TitleEnvironmental and seasonal adaptations of the adrenocortical and gonadal responses to capture stress in two populations of the male garter snake, Thamnophis sirtalis
Publication TypeJournal Article
Year of Publication2001
AuthorsMoore, IT, Greene, MJ, Mason, RT
JournalJournal of Experimental Zoology
Type of ArticleJournal Article

Stress and reproduction are generally thought to work in opposition to one another. This is often manifested as reciprocal relationships between glucocorticoid stress hormones and sex steroid hormones. However, seasonal differences in how animals respond to stressors have been described in extreme environments. We tested the hypothesis that garter snakes, Thamnophis sirtalis, with limited reproductive opportunities will suppress their hormonal stress response during the breeding season relative to conspecifics with an extended breeding season. The red-sided garter snake, T.s. parietalis, of Manitoba, Canada, has a brief breeding season during which males displayed no change in either plasma levels of testosterone or corticosterone, which were both elevated above basal levels, in response to capture stress. During the summer, capture stress resulted in increased plasma corticosterone and decreased testosterone. During the fall, when mating can also occur, males exhibited a significant decrease in testosterone but no increase in corticosterone in response to capture stress. The red-spotted garter snake, T.s. concinnus, of western Oregon, has an extended breeding season during which males displayed a stress response of increased plasma corticosterone and decreased testosterone levels. The corticosterone response to capture stress was similar during the spring, summer, and fall. In contrast, the testosterone response was suppressed during the summer and fall when gametogenesis was occurring. These data suggest that male garter snakes, in both populations, seasonally adapt their stress response but for different reasons and by potentially different mechanisms. J. Exp. Zool. 289:99-108, 2001. (C) 2001 Wiley-Liss, Inc.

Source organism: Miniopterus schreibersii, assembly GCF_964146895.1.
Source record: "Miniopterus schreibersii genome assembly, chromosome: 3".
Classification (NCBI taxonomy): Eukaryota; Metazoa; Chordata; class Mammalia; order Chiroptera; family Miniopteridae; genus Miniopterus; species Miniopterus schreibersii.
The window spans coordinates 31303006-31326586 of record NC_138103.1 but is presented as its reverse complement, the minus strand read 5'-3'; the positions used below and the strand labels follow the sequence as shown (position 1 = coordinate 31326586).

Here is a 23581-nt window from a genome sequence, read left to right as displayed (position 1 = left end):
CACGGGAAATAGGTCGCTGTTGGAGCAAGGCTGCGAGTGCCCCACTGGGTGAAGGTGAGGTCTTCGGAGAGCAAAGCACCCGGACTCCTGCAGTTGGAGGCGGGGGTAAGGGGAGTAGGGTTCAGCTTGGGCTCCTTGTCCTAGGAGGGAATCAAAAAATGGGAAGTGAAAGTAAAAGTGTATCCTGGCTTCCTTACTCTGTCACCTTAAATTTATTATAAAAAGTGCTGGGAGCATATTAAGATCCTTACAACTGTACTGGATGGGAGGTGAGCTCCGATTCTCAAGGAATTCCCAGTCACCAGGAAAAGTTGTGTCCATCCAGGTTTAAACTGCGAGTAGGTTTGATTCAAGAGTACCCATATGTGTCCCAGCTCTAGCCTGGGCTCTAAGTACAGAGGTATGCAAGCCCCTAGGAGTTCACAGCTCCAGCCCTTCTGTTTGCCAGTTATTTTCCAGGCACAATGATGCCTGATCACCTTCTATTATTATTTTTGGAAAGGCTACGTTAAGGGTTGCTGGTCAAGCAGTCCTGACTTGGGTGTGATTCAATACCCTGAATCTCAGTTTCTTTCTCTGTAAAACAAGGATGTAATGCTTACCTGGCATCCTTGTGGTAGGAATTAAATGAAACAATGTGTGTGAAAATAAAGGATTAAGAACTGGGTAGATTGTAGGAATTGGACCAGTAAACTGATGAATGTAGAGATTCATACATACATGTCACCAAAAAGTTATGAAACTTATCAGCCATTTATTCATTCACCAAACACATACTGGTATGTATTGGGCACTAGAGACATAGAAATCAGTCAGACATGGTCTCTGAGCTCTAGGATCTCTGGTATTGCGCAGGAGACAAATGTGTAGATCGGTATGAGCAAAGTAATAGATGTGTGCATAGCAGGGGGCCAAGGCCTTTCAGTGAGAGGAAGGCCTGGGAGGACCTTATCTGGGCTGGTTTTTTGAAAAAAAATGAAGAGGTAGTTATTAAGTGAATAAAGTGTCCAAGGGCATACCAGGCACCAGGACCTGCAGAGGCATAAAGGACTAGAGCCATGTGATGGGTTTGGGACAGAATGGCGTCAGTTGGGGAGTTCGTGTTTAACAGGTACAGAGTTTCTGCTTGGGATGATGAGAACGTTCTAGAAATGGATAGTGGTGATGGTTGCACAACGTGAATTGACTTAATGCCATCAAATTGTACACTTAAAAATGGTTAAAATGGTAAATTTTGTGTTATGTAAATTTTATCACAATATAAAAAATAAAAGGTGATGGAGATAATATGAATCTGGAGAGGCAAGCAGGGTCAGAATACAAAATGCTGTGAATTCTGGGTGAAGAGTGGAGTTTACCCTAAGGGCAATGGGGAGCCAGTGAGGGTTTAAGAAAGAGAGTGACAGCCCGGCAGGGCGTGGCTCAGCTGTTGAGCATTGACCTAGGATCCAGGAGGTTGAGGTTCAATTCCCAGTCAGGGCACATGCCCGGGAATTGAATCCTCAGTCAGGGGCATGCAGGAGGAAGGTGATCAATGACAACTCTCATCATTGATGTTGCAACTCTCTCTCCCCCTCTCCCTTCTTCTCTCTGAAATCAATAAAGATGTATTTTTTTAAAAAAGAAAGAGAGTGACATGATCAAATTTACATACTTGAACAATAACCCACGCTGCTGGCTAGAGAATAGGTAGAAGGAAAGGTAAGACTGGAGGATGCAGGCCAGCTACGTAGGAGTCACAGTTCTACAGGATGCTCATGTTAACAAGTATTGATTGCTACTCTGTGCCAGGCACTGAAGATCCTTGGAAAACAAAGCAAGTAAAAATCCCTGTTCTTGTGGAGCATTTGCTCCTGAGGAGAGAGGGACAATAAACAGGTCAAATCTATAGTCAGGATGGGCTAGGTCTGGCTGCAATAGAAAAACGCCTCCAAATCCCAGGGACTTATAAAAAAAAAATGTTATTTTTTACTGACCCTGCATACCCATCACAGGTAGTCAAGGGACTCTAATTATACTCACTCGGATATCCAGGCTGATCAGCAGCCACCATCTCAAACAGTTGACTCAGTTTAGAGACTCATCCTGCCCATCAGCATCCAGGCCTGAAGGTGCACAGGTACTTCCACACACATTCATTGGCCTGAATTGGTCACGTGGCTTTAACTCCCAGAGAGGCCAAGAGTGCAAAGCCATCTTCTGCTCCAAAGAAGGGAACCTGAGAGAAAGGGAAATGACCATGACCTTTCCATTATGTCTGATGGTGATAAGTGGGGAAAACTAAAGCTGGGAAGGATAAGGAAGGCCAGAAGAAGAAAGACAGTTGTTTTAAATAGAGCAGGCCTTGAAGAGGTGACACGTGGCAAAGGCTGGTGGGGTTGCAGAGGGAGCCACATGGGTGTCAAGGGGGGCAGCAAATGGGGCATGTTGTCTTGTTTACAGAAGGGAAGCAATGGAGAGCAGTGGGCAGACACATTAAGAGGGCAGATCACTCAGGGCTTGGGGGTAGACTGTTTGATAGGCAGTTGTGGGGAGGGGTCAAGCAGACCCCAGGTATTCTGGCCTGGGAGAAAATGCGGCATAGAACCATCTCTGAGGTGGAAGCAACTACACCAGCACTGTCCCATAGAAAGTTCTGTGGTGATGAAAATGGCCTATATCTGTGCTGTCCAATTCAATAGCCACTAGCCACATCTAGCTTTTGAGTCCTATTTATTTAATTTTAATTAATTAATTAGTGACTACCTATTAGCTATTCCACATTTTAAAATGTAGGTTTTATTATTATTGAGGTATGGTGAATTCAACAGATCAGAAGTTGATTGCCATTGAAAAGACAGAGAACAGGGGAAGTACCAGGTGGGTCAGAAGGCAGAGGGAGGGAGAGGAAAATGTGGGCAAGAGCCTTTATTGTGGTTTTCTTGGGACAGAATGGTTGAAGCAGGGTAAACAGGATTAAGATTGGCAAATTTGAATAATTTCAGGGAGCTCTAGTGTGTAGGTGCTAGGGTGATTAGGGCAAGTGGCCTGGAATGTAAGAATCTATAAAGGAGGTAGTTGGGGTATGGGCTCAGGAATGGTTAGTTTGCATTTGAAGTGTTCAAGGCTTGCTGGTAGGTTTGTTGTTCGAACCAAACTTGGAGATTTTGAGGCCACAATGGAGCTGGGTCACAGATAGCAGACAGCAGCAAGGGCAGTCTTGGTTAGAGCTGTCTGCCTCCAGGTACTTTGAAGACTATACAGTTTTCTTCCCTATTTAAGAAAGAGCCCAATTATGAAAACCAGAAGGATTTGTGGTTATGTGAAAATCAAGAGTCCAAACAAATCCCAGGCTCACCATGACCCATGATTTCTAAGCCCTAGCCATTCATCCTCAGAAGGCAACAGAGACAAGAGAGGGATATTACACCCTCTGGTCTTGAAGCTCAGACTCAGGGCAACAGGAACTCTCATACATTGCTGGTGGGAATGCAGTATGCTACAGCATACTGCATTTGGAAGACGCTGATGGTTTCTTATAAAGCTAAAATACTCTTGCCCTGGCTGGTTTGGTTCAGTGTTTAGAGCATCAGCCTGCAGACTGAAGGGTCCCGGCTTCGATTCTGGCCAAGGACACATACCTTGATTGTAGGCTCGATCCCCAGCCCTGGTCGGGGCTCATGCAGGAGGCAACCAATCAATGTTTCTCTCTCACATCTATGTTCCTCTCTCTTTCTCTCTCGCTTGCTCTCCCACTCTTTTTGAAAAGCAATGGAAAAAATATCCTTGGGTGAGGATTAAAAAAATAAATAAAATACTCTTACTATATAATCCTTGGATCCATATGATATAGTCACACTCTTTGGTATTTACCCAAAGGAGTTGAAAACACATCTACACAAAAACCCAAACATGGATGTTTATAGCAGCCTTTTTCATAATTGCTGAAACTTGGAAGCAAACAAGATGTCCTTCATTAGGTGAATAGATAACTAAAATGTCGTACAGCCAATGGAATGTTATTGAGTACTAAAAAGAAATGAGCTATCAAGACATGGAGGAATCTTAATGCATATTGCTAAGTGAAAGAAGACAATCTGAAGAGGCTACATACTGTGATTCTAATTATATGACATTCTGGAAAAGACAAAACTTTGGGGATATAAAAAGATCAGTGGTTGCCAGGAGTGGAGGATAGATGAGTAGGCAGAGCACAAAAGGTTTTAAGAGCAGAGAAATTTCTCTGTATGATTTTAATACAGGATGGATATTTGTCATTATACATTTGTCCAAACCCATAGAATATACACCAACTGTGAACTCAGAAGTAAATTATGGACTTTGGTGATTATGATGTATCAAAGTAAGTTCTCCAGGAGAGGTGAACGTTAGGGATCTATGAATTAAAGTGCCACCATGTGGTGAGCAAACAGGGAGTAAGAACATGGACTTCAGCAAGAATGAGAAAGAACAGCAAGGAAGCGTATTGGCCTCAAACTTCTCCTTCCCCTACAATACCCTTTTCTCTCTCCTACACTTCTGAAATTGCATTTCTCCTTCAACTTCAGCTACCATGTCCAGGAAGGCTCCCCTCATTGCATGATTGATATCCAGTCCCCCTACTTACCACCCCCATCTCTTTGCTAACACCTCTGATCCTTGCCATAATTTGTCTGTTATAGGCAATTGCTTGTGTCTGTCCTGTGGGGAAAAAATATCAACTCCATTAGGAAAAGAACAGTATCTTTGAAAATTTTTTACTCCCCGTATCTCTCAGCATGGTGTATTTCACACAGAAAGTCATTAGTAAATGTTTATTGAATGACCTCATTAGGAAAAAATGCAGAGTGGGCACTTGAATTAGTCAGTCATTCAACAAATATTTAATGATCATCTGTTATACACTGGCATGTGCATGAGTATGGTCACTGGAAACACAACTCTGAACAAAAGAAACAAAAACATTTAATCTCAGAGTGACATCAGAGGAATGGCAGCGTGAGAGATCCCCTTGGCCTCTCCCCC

URL<Go to ISI>://WOS:000166204400003